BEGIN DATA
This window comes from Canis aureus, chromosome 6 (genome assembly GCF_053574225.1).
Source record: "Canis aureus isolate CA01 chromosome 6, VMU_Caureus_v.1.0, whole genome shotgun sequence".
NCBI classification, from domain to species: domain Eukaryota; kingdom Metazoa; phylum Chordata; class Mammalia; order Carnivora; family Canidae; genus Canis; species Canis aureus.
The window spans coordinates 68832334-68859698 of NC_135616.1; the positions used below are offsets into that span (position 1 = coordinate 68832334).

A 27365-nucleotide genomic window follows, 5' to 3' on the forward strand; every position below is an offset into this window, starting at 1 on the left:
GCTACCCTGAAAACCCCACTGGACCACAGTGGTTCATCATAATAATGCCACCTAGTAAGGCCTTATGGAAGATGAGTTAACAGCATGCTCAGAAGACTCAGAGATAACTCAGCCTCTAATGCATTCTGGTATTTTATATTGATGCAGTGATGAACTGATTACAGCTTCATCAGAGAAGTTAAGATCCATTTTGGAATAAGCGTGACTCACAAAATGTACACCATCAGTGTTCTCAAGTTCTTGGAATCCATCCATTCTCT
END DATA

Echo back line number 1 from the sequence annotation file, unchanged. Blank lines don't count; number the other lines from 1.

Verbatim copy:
This window comes from Canis aureus, chromosome 6 (genome assembly GCF_053574225.1).